1. In large bowl, cream butter and sugar.

2. When fluffy, add salt and baking powder, then oats, flour and orange zest. Mix well.

Filling
6 baking apples, sliced and peeled
1/3 cup sugar (add more to taste)
2 teaspoons cornstarch
2 tablespoons orange juice or cider
1 pint raspberries

1. Toss apples with sugar, cornstarch and juice and set aside for 15 minutes to draw out juices.

2. Pour into a buttered baking dish, large enough to fill at least 1-inch to 1-1/2-inches high.

3. Sprinkle raspberries over apple slices.

4. Crumble streusel dough over fruit mixture.

5. Bake at 375° for 40-60 minutes or until fruit bubbles clear and streusel is golden brown. Serve with whipped cream.

Nutrition Facts Per Serving: Calories: 511 calories Fat: 17g % fat calories: 29% Cholesterol: 41mg Carbohydrate: 89g Protein: 5g

GREG HIGGINS
Chefs Collaborative National Board Member and Local Chairman

Higgins Restaurant/ 1239 Southwest Broadway/ Portland, Ore./ 503.222.9070
Though he bears the title chef, Greg Higgins—a charter member of Chefs Collaborative—is as likely to be found hefting a hoe as wielding a whisk. Higgins is an avid farmer, using his large organic garden in Portland, Ore., to test food crops for use in his restaurant. When his research yields a winning product, he shares the discovery with area growers, who then raise the crop on a larger scale. "The growers, producers, and chefs are very connected, very environmentally conscious, and very supportive of one another," he says of the Portland region.

Higgins lives his philosophy, feeding his family from his garden throughout the year, honoring this connection to food and nature both for its health benefits and for the greater spiritual rewards that come from participating in the cycle of growth and harvest. "Plant a small garden, raise a couple of chickens...visit a 'you-pick' operation," he urges. "Rediscover that sense of celebration that fades away when we distance ourselves from our food."

Higgins is dedicated to the "field-to-table" philosophy, serving exclusively indigenous products in his restaurant year-round. Rejoicing in the Northwest's diverse climate and legendary seafood riches, he regards regional reliance not as a challenge but as a happy opportunity for culinary creativity. "Our restrictions are an inspiration," he explains. Asked to name a favorite seasonal specialty, Higgins responds with an enthusiasm born of true passion: "That's easy," he laughs, "it's always the thing that's coming into season next!"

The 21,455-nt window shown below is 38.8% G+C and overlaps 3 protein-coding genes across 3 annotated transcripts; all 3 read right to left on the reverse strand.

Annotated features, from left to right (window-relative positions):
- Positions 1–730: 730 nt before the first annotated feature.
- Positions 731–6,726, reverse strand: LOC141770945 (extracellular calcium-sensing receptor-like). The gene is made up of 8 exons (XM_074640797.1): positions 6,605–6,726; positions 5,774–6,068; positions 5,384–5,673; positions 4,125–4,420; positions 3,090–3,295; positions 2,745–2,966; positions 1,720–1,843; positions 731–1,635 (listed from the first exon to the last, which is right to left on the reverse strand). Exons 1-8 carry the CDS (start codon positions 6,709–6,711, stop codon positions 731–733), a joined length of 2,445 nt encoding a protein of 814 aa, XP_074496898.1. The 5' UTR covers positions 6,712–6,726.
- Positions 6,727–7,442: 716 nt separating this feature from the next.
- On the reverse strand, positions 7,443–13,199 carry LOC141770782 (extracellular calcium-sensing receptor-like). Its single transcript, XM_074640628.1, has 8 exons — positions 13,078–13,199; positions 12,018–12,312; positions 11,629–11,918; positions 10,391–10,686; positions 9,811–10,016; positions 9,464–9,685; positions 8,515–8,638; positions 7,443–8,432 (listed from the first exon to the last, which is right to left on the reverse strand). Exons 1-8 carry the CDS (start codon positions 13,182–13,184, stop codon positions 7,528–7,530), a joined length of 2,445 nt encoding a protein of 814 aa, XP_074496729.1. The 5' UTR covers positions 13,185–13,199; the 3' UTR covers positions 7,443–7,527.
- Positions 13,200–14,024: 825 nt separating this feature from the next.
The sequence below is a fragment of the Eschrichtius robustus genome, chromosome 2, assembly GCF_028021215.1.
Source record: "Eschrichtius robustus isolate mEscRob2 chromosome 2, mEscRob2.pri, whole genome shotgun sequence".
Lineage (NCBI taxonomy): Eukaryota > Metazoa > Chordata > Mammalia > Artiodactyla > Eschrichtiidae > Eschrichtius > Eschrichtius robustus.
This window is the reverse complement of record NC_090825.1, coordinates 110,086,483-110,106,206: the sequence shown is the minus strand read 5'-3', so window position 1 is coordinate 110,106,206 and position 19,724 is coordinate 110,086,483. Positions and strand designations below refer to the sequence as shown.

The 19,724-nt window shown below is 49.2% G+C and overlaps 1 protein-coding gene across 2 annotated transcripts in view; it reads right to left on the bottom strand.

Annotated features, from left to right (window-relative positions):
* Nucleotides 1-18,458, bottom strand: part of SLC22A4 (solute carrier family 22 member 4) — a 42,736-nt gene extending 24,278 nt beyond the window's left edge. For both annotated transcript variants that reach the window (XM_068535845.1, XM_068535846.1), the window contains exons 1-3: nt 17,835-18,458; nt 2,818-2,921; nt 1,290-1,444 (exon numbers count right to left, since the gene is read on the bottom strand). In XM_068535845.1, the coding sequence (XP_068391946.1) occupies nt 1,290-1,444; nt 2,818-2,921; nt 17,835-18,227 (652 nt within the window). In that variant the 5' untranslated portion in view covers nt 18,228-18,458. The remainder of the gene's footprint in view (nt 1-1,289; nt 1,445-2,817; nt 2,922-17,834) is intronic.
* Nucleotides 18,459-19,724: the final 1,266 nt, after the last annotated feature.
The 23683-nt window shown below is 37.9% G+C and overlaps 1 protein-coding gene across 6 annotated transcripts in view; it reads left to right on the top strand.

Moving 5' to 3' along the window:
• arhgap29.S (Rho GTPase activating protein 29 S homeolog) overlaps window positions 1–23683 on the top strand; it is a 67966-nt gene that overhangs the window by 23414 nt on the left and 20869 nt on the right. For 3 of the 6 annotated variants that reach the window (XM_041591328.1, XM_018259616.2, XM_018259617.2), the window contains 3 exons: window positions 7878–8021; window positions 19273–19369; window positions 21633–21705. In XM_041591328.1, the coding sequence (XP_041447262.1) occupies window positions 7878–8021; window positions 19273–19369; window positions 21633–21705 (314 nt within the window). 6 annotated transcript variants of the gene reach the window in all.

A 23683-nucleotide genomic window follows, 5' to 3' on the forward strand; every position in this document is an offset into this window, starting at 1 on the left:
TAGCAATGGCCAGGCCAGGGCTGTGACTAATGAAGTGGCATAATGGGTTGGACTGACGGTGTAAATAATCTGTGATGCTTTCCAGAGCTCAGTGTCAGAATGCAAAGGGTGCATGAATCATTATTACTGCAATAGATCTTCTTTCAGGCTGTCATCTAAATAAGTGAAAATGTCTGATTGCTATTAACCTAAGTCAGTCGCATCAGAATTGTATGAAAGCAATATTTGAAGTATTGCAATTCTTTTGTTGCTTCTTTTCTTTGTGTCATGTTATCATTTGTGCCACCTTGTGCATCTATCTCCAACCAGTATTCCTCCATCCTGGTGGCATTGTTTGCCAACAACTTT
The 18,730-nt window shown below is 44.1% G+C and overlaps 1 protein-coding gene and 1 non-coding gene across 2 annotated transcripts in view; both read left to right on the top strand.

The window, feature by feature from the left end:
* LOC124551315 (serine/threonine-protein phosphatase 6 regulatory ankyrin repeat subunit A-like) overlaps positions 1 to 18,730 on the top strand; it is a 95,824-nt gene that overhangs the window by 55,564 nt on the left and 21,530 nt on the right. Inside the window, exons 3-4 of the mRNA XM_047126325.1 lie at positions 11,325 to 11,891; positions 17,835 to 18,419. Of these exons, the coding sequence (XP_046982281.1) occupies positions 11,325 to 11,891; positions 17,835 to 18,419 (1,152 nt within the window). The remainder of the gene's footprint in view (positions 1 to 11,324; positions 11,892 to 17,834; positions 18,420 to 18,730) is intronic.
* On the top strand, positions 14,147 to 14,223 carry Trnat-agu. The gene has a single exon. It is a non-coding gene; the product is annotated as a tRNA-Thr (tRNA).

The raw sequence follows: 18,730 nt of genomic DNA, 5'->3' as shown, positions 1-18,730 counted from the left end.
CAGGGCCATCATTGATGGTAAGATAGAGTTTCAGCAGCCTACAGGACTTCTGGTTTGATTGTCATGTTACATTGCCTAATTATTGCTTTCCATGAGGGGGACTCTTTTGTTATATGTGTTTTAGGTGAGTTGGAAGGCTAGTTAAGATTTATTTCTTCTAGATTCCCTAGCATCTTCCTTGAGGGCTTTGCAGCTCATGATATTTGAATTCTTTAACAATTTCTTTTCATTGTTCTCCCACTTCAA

Seared Pavé of Salmon with a Warm Salad of Potatoes, Peppers and Feta in a Citrus Vinaigrette

Serves 4 / If available, choose Alaskan Chinook salmon — its flavor is richer and more complex. Fingerling potatoes or other heirloom types are also recommended.

1 pound red potatoes, cut into 1/2-inch dice
2 lemons
1 teaspoon sugar
1/2 cup extra-virgin olive oil, plus 2 tablespoons
1 teaspoon dried oregano
Salt and freshly ground pepper, to taste
4 portions of fresh salmon fillet (pavé or square cut, about 4-6 ounces)
1 red bell pepper, cut into 1/4-inch dice
6 ounces feta cheese, crumbled
1 head romaine lettuce

1. Cook diced potatoes in salted water until just cooked but not mushy, 10-15 minutes. Remove from heat and hold warm in pot.

2. Zest or grate the peel of the lemons; squeeze out juice and combine zest, juice and sugar in a small saucepan. Bring to a simmer and cook for 5-7 minutes. Remove from heat and whisk in 1/2 cup olive oil and oregano; season to taste with salt and pepper.

3. Season salmon portions with salt and pepper. Heat sauté pan with 2 tablespoons olive oil and when it just begins to smoke, sear seasoned salmon portions in it—turning when well browned—3-4 minutes per side.

4. While salmon is cooking, drain remaining liquid from warm potatoes and toss with red pepper, feta and enough vinaigrette to moisten well.

5. Arrange some romaine leaves on each plate, top with potato salad mixture and then a portion of cooked salmon. Drizzle with more of the lemon vinaigrette if desired.

Nutrition Facts Per Serving: Calories: 601 calories Fat: 39g % fat calories: 56% Cholesterol: 121mg Carbohydrate: 27g Protein: 40g Grilled Ricotta Salata with Flame-Roasted Peppers, Walla Walla Sweet Onions and Fennel Slaw

Serves 4

2 each red, yellow and green bell peppers
2 Walla Walla onions, cut in wedges with root on
1/2 cup extra-virgin olive oil, plus 4 tablespoons
2 tablespoons minced garlic
1/4 cup red wine vinegar
3 fennel bulbs, thinly sliced
1 teaspoon Sambal Oelek (hot chile paste)
Salt and freshly ground pepper, to taste
12 ounces Ricotta Salata, cut 1/2-inch thick

1. Char peppers using a propane torch or by placing on a hot grill. Peel, seed and julienne.

2. Sauté wedges of onion in 2 tablespoons olive oil over medium heat.

3. Marinate cooked onion and peppers with 1/2 cup olive oil, one tablespoon of garlic and red wine vinegar to taste.

4. Thinly shave or slice bulb fennel. Finely chop two tablespoons of fennel greens and toss with shaved fennel, remaining garlic, Sambal Oelek, 2 tablespoons olive oil and vinegar.

5. Grill Ricotta Salata on each side 1-2 minutes.

6. Fan a cooked onion wedge on each plate. Cut root flush to hold fan intact.

7. Place some marinated peppers and fennel salad on plate. Top with grilled ricotta. Drizzle with olive oil and garnish with a sprig of fennel top.

Nutrition Facts Per Serving: Calories: 549 calories Fat: 40g % fat calories: 64% Cholesterol: 66mg Carbohydrate: 29g Protein: 23g

Looking for a local restaurant with sustainable practices? Chefs Collaborative 2000 has active chapters nationwide. To find a member restaurant in your area or simply to learn more, call the national headquarters at 617.236.5200, or visit the Collaborative online at www.chefnet.com/cc2000. You'll find event listings, membership information, educational articles and links to local and regional chapters.